Happy weekend to all. Let's dive into to this weekend's reading right away, you'll enjoy the first posting.

This week new articles heralded the supposed start of talks over the next generation of DVD technology. I found a Reuters article that lays out what is happening, but not really what is at stake. The short and skinny is that there are two next-gen DVD standards in place, Blu-Ray and HD-DVD. Both are capable of storing more data than current DVDs which is good for storing HD content, but they are not compatible. Think BetaMax versus VHS all over again at the end of 2005. Now companies behind the standards, mainly Sony and Toshiba, have decided to try and define one standard for HD DVDs. While not mentioned in the article, I think the main reason is that consumers would be turned off by the confusion and decide to stick with their current DVD players and would also increase their usage of OnDemand HD movies through their cable operator or FIOS operator. If the DVD talks do not go well, could this put an end to the purchase of DVDs for entertainment purposes as people rely more on faster Internet speeds for delivery of HD movies and content?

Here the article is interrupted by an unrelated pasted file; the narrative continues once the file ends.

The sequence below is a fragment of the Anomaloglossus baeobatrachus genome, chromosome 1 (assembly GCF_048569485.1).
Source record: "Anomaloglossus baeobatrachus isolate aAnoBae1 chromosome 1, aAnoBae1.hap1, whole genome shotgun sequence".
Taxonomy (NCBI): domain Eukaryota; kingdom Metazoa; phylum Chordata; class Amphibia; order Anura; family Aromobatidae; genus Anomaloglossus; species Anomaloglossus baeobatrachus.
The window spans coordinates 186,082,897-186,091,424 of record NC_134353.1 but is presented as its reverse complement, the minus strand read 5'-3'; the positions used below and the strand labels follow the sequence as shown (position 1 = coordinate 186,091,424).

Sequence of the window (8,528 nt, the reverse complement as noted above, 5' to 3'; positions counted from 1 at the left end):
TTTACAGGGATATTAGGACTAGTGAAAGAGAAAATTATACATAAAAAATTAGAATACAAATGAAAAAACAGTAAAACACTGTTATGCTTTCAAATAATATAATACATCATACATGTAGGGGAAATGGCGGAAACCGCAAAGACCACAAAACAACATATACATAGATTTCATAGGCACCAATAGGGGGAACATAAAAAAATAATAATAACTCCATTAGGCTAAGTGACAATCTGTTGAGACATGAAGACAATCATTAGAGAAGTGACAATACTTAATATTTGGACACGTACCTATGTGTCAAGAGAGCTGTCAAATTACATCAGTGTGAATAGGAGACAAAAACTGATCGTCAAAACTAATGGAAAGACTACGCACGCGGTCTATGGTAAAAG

Expanding on the HD discussion above, Gizmodo links to a story about Texas Instruments' new 1080p DLP chip which is going into production sets this summer. This could be a big driver for sales of new TV sets come the end of the year or the start of NFL season. The reason being is that all of the early adopters have picked up their HD plasma/LCD/DLP sets while the next set of adopters are waiting for prices to drop lower. The introduction of a lower cost DLP chip should create some healthy competition for the LCD producers and nudge down prices making HD more affordable for the masses. Could we see HD TV set sales take off in the second half of the year as opposed to 2006? That would definitely go against my original train of thought.

Moving on, my thanks goes out to Mary Jo Foley for writing an article pertaining to the end of mainstream support for Windows 2000. This will serve as a reminder to me to consider my server upgrade options when I return to the office next week. Since I am only using the server as a print and file server, should I upgrade to Server 2003 or go the Linux route? Being part of a small office, I can only surmise that thousands if not millions of Windows 2000 customers are scratching their heads wondering what they should do? Could this be the needed revenue driver for Microsoft during the summer duldrums in software? Might print and file server users decide enough is enough I am moving to Linux?